‘Jesus summoned his twelve disciples and gave them authority over unclean spirits with power to drive them out and to cure all kinds of disease and all kinds of illness. These are the names of the twelve apostles: first, Simon who is known as Peter, and his brother Andrew; James the son of Zebedee, and his brother John; Philip and Bartholomew; Thomas, and Matthew the tax collector; James the son of Alphaeus, and Thaddaeus; Simon the Zealot and Judas Iscariot, who was also his betrayer. These twelve Jesus sent out, instructing them as follows: ‘Do not make your way to gentile territory, and do not enter any Samaritan town; go instead to the lost sheep of the House of Israel. And as you go, proclaim that the kingdom of Heaven is close at hand. ‘
The power to cast out demons and to heal all kinds of sickness and disease is not a gift that the Lord would have given exclusively to the disciples of that time; it is part of the “equipment” of all those who follow Him. In the First Letter to the Corinthians, St. Paul tells us that the gifts have been distributed in various ways:
“And those whom God has appointed in the Church are, first apostles, secondly prophets, thirdly teachers; after them, miraculous powers, then gifts of healing, helpful acts, guidance, various kinds of tongues. Are all of them apostles? Or all prophets? Or all teachers? Or all miracle-workers? Do all have the gifts of healing? Do all of them speak in tongues and all interpret them?” (1 Cor 12:28-30)
It is therefore of great importance that we discover which gifts have been entrusted to us and that we put them at the service of building up the Kingdom of God, for they constitute a spiritual masterpiece that makes the Church shine in all its beauty and fruitfulness.
When we speak of the expulsion of unclean spirits, we might have the impression that we are treading on somewhat hidden ground. Perhaps we remember those passages in the New Testament which describe how these spirits came out of the possessed with loud cries (cf. Mk 1:26), or that story in which the demons enter the pigs, with the Lord’s own permission, and hurl the whole herd into the abyss (cf. Mt 8:30-32)…. Or perhaps we ourselves have been at a prayer meeting where similar things happened. All this might be unpleasant for us and perhaps we prefer to avoid these topics. On a personal level, at least, I can say that this is my first reaction when touching this field of faith.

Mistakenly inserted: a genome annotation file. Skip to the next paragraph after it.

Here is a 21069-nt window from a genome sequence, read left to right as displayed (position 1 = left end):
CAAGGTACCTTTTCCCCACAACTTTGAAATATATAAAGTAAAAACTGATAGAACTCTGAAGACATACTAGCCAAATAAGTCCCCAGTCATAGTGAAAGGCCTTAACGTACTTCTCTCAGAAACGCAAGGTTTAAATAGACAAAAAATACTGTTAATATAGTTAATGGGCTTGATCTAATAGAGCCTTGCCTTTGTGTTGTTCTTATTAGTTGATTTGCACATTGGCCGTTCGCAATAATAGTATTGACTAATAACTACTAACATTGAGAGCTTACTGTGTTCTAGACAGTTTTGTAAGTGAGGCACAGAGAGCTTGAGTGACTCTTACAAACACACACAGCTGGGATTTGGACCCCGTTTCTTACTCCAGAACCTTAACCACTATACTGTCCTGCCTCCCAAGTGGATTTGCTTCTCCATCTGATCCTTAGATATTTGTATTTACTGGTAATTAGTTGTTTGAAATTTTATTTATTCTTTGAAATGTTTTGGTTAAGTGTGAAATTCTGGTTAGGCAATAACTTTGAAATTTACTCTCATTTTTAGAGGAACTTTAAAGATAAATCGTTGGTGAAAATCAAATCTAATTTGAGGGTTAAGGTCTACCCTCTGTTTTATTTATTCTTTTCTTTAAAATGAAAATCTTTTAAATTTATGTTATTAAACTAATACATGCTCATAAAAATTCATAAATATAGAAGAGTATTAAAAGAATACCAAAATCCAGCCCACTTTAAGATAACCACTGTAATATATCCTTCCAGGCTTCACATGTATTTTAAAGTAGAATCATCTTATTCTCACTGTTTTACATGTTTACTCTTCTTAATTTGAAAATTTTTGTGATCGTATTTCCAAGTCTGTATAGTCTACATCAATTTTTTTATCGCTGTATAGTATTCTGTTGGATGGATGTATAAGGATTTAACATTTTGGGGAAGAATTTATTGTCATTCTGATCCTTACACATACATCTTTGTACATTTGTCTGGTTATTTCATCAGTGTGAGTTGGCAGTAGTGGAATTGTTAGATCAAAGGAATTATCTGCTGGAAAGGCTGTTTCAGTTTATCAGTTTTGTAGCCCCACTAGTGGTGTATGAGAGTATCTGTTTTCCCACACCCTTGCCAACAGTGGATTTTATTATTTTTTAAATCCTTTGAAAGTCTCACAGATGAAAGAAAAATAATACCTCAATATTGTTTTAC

But we cannot stop there! There are also illnesses that seem repugnant; however, this reaction can be overcome by an act of love towards the sick person. We must also bear in mind that unclean spirits torture and confuse people. We can have compassion for those who are under their influence, who certainly did not always consecrate themselves to the Devil with full awareness and freedom.
Without in any way denying the real existence of such spirits, we can say that they spread something like spiritual diseases, so that their expulsion can be regarded as a work of mercy.
Now, certainly not all of us can perform exorcisms to free the possessed, for in the Catholic Church it is certain priests who are entrusted with this ministry in apostolic authority. However, there are many prayers explicitly aimed at combating impure spirits, which all the faithful can pray. For example, Pope Leo XIII left us the recommendation to pray after each Holy Mass this prayer to St. Michael the Archangel:
“St. Michael the Archangel, defend us in battle, be our protection against the wickedness and snares of the devil. May God rebuke him we humbly pray; and do thou, O Prince of the Heavenly host, by the power of God, cast into hell Satan and all the evil spirits who prowl about the world seeking the ruin of souls.”
In view of the growing darkness and confusion in the world, which is unfortunately creeping into our Church as well, it would behoove Christians to consciously put this dimension of faith into practice in order to counteract the darkness. Every prayer uttered with this intention will weaken the unclean spirits, and thus we will take responsibility for those who are under their influence. On a personal level we may not be able to perceive the effectiveness of this prayer, but faith assures us that our prayer is a weapon in the Lord’s hands, which He will use as He sees fit.
Today’s Gospel tells us that the Lord gave the apostles the power to cast out demons; that is, He made them sharers in His own authority. From this perspective, we could say that every exorcistic prayer is an exercise of Christ’s authority over the powers of darkness.
If we internalise these reflections, we will realise that our hands are not tied and simply at the mercy of those unhealthy tendencies that are clearly anti-Christian and satanic in character. Prayer in the authority of Christ can bring down illegitimate strongholds and power structures: “He has pulled down princes from their thrones and raised high the lowly” (Lk 1:52).
The expulsion of unclean spirits is directly related to the coming of the Kingdom of Christ, which is to spread over the whole earth. By faith we know that the heavens have already been purified from the presence of such spirits (cf. Rev 12:7-8), and now they, by seducing men, are trying to establish the “Kingdom of the beast” on earth. This means that Satan wants to take over the dominion of the world.
We can offer resistance to the plans of evil through our way of following Christ, through conscious acceptance of spiritual combat, through works of charity and, of course, through prayer. In this way, we serve the Lord, who wants to redeem and deliver this world from the power of Evil.